How to join a cult: A critical analysis of cult classic media (and some “Doki Doki Literature Club!”)

In news at the top of the year–before news about freeware horror games became obviously less important–it was announced that “Doki Doki Literature Club!” was getting an update. Media outlets labeled the game a “cult classic.” Unlike in the waking world, “cult” isn’t necessarily a dirty word in media reviews. Cult classic bestows a badge of honor upon niche works like “Doki Doki.”

Is it a fair moniker though? In fact, in an age of rapidly moving media and mainstream fandom, what actually qualifies as a cult classic? Coming from a religious studies background–and being a rabid fan of pseudo-intellectual horror–it seems like no one would be better suited to answer these questions than me. My answer to the first question is: I don’t know. Maybe? My answer to the second question is: We’ll get to that. Probably.

In order to decide if “Doki Doki” is a cult classic–or if anything is a cult classic–we’ll have to start by laying some ground rules. The term can be, and should be, narrowly defined. What constitutes a cult classic?

First off, it doesn’t just mean weird. For example, the 2013 movie “Borgman” is weird. It’s well-made-weird, with clean photography, solid acting, unusual characters and an intriguing script. It’s also likely to be categorized as a horror film–it’s structured like a thriller and appears supernatural at points–which is a genre that comes with a built-in audience. I watched it and liked it. I’ve also never watched it again. I’ve never watched a video essay deconstructing it, never read a fan fiction based on it, never seen a sexy Jan Bijvoet cosplay. “Borgman” is weird, but it doesn’t have a cult.

A “cult” in the contemporary sense is a group that has a particular devotion or fascination with a ritual, object or person. There are another couple of factors at play: scope and societal acceptance. Speaking religiously, a cult is a religious group that is smaller, newer and more isolated from the rest of society.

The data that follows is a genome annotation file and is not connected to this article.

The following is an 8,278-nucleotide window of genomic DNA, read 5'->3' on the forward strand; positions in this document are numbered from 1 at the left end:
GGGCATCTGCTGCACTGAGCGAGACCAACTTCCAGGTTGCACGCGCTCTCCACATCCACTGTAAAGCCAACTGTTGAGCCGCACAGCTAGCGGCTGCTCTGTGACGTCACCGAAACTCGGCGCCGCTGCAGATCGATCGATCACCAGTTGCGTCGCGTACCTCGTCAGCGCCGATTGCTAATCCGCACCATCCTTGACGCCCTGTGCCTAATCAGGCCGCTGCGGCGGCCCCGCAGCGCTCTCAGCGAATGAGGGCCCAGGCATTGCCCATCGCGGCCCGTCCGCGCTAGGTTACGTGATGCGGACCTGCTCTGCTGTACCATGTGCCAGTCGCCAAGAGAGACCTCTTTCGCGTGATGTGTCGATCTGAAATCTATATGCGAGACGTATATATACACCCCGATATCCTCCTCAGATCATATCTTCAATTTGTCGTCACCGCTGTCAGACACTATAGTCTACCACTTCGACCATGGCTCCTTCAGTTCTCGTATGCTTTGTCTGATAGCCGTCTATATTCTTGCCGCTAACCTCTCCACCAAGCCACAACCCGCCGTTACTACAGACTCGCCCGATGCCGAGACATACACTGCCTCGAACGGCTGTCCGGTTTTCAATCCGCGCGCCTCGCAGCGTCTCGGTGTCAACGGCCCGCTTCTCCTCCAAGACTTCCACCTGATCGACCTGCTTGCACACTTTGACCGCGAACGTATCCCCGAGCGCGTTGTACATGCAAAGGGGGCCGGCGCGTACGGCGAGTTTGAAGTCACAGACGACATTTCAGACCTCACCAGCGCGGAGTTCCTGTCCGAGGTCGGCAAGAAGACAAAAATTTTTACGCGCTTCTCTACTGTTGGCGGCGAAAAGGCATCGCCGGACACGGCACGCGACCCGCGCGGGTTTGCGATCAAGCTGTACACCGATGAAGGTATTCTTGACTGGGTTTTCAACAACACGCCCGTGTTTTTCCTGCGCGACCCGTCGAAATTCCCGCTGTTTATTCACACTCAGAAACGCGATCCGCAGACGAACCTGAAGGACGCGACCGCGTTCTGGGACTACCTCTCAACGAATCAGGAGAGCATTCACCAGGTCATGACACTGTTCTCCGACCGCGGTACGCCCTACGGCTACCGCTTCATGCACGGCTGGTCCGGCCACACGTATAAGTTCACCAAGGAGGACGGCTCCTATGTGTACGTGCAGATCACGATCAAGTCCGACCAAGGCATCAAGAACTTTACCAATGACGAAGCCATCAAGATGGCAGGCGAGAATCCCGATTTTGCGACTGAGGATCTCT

To a degree, those factors can be gauged with familiarity and visibility. The more open a church’s philosophy is or the more numerous its congregants are, the less likely it is to be labeled a cult. That’s why Catholicism is called church but People’s Temple is called a cult (I spent an inordinate amount of time researching the sermons of Jim Jones, so I should know this). Even location is a factor. Mormonism might be considered a routine Christian church in the American Southwest but approached with cult-like caution in the Northeast.

To get really meta, it can be hard to tell where distrust of the outside world by a cult, and distrust of a cult by the outside world, begin and end. From a psychological perspective, they would appear to feed each other. Whether that’s fair or not is a question for a brainier character than the operator of a blog that philosophizes about thrillers.

Now that you have a crash course in cult studies, we can cut to cult media. By the 1970s or 80s, the term appears to have been applied to cinema in largely the same way. A cult movie has a small but devoted following. Since certain genres of media tend to attract certain followings, the label refers as much to the media as to its fandom. For example, Ed Wood’s “Plan 9 From Outer Space” is arguably a cult film, since both so-bad-its-good sci fi is a niche market and the film’s fans tend to be very loyal. Alejandro Jodorowsky’s “The Holy Mountain” is arguably a cult film as well. It is vastly different from “Plan 9” in concept and quality, but it also has a devoted niche audience: film snobs.